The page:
I don't know about your Firefox being slow, sorry.

    As for Thunderbird, it is asking for your password because it's getting no reply or an invalid reply from the mail server (usually at your ISP). Thunderbird's default setting is to guess what method of authentication your ISP uses. Sometimes it gets it wrong and you have to specify it manually in the Thunderbird settings; try a few different authentication types and see what works.

    Sometimes, your ISP will do upgrades on the mail server that will cause Thunderbird to be confused about what authentication type is correct. Maybe your ISP has changed authentication type completely, and only checked that Outlook Express gets it right. If you've just done the upgrade to 13.04, it's even possible that your ISP's mail server is down for maintenance; your exact problem used to happen to a friend of mine, whenever their ISP's mail servers crashed. Thunderbird can't tell the difference between "bad authentication" and "No authentication because your ISP is having problems", so it assumes you've got the password wrong and asks for the password again. Evolution does the same, and so does Network Manager when you're using wifi.
    I try to treat the cause, not the symptom. I avoid the terminal in instructions, unless it's easier or necessary. My instructions will work within the Ubuntu system, instead of breaking or subverting it. Those are the three guarantees to the helpee.

  8. #8
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    Re: Problems with 13.04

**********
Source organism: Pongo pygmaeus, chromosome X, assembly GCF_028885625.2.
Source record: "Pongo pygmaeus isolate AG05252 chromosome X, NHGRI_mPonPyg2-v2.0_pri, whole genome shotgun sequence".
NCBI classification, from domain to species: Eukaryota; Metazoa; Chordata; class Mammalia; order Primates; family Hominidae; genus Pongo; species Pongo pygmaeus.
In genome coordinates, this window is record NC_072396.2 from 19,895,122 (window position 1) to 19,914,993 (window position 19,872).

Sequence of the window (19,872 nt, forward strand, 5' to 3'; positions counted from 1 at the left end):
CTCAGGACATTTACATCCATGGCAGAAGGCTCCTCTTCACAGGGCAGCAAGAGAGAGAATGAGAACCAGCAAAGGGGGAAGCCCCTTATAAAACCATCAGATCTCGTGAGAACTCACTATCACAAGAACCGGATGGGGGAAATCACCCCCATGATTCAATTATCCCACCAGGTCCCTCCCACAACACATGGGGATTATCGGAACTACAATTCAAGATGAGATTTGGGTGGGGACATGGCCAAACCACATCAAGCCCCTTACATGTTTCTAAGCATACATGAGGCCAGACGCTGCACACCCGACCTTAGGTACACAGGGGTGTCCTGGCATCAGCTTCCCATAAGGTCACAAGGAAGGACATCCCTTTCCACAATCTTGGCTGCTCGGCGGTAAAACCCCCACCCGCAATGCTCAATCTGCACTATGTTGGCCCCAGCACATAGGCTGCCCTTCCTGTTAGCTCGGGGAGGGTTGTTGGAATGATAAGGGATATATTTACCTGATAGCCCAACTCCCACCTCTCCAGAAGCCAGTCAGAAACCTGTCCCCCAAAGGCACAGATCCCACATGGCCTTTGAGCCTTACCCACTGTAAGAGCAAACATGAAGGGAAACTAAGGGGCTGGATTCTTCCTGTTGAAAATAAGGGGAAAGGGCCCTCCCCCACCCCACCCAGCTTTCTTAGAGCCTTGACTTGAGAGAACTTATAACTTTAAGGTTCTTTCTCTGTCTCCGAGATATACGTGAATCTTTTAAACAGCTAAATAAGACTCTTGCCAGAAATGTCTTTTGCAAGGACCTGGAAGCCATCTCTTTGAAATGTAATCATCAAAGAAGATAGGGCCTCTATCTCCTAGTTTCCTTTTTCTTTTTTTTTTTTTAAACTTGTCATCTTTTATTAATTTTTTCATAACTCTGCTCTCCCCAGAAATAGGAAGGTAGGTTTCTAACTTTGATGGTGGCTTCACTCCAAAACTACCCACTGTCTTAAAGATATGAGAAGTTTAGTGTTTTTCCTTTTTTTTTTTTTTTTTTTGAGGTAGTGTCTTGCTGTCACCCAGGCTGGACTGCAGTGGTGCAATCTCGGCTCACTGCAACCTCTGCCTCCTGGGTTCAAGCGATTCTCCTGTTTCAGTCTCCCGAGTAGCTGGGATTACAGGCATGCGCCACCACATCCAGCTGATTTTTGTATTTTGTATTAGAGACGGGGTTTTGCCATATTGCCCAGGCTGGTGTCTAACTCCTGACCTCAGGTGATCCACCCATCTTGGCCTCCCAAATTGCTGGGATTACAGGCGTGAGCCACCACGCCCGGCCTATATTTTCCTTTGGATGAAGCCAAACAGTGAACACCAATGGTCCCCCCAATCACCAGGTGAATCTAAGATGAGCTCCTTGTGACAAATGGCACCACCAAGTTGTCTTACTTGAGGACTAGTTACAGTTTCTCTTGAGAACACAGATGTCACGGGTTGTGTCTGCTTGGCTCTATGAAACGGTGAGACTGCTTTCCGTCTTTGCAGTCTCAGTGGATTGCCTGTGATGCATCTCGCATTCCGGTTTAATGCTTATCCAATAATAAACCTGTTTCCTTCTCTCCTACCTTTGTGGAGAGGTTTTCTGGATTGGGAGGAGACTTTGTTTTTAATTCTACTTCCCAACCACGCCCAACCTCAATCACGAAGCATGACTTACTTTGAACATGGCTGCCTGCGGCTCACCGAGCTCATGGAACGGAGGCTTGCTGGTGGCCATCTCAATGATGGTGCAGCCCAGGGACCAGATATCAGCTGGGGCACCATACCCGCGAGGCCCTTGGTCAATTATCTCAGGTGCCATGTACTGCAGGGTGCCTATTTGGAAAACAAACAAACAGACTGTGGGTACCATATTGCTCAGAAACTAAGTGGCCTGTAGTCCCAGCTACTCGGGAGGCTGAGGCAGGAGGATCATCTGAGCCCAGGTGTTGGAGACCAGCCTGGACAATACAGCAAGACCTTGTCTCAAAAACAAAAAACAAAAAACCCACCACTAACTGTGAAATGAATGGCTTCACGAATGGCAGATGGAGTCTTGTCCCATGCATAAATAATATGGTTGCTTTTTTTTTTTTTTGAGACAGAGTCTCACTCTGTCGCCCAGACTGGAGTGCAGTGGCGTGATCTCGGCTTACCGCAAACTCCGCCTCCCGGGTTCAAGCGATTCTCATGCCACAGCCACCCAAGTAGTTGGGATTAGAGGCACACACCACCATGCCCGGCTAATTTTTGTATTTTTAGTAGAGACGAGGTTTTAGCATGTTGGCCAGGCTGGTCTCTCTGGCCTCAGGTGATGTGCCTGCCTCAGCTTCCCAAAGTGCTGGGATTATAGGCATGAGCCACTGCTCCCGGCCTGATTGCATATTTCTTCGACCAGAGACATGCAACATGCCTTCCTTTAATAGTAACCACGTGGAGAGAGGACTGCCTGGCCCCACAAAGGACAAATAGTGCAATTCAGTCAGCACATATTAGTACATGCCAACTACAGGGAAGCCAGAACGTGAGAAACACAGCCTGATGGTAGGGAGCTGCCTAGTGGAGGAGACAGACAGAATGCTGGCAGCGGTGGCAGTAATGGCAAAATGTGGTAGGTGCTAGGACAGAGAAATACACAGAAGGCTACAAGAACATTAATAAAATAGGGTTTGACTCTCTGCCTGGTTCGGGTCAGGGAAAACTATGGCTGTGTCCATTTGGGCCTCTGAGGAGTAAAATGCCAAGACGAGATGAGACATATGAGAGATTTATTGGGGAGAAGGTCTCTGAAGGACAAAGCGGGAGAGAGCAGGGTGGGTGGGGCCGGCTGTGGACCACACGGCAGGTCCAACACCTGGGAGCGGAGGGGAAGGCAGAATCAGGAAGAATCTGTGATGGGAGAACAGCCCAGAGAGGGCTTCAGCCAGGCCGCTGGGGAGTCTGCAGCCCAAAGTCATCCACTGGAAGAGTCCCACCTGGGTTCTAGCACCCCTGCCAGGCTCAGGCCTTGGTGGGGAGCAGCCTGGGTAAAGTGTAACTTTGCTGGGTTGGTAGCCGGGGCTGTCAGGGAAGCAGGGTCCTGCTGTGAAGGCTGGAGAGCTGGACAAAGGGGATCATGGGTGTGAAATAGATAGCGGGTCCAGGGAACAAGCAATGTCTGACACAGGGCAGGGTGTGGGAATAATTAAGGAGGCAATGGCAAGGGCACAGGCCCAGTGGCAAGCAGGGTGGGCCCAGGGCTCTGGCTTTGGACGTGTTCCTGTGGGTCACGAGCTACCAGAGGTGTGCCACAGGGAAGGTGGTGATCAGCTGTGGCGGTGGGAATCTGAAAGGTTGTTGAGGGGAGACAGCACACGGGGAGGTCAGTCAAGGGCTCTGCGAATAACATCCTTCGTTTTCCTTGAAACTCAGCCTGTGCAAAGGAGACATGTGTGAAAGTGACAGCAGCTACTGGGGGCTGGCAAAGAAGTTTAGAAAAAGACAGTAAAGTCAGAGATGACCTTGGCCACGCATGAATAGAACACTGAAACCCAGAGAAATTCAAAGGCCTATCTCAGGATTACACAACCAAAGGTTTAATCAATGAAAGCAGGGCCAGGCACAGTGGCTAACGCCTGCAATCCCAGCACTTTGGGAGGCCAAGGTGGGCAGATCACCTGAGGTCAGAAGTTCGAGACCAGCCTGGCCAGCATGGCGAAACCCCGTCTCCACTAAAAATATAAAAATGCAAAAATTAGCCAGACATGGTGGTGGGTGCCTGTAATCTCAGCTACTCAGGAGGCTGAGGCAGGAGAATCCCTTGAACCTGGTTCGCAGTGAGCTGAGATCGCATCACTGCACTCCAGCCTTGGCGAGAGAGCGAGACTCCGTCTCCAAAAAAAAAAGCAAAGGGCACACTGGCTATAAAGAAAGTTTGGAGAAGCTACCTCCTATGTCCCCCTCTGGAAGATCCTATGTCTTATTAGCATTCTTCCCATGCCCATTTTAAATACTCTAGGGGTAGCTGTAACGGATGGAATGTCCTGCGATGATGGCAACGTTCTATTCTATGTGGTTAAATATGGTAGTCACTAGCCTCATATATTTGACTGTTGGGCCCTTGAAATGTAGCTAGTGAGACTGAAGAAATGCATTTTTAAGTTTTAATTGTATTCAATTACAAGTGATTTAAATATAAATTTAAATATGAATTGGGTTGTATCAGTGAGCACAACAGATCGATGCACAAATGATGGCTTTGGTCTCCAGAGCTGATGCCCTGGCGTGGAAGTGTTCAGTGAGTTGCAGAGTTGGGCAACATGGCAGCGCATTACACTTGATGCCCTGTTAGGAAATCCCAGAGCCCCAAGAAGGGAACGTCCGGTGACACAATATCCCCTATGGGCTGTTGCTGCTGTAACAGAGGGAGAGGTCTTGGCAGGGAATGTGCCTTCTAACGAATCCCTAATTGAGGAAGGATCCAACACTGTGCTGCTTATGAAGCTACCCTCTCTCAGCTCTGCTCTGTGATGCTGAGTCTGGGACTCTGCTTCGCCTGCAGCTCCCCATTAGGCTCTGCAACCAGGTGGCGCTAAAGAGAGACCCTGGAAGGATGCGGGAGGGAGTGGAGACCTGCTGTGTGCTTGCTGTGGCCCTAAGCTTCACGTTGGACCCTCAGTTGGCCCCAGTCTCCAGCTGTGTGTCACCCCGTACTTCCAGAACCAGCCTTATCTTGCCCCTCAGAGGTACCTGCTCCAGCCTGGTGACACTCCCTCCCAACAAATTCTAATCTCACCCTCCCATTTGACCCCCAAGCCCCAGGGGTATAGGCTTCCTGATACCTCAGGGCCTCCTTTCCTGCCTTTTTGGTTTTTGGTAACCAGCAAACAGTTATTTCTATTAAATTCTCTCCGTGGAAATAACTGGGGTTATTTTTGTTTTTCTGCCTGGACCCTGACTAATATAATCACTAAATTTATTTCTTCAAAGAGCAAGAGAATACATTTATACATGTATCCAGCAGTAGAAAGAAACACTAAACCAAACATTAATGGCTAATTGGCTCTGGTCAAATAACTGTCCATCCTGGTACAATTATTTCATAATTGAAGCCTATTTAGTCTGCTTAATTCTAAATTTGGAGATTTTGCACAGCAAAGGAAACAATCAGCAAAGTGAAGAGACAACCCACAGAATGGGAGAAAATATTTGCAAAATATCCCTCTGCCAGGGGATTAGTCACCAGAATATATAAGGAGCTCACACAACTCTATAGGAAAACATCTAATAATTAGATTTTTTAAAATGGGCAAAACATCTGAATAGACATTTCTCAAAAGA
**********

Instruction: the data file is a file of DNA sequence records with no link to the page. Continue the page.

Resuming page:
As for Thunderbird, I was recently advising a friend who was installing Ubuntu 12.04. When he tried to use either Thunderbird or Evolution, his password wouldn't work. I figured he was doing something wrong.

    But then I reinstalled Raring on my computer, and found that I was having the same problem. I was using gmail (as my friend was, also), and everything I tried failed - and yet, Thunderbird was working just fine with the same account in Ubuntu on other computers. I made sure all settings were the same, and still no luck.

    I logged in to gmail through the webpage (using Firefox) and that worked just fine. And so then I got the idea that since I was already logged-in through the webpage, maybe if I opened Thunderbird again and tried to set it up while I still had the web-based gmail open, gmail would somehow get the login information from the webpage and allow me to set up Thunderbird. It worked! After that, I was able to close Firefox and still use Thunderbird, and it has worked ever since.

  9. #9
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    Re: Problems with 13.04

    When you tried setting up Thunderbird to receive mail from gmail, did you use IMAP?

  10. #10
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    Re: Problems with 13.04

    I used IMAP, which was the same as how I had set it up on my other computer. In earlier installs, there were never any problems at all, just this one - which I suspect is due to some change either with Thunderbird or gmail, not with Ubuntu. (This seems especially true, since my friend was having trouble accessing his account from Precise, where I never had problems; my problem with accessing my gmail account only happened in Raring, and even then only with a new install; it worked fine in earlier Raring installs.)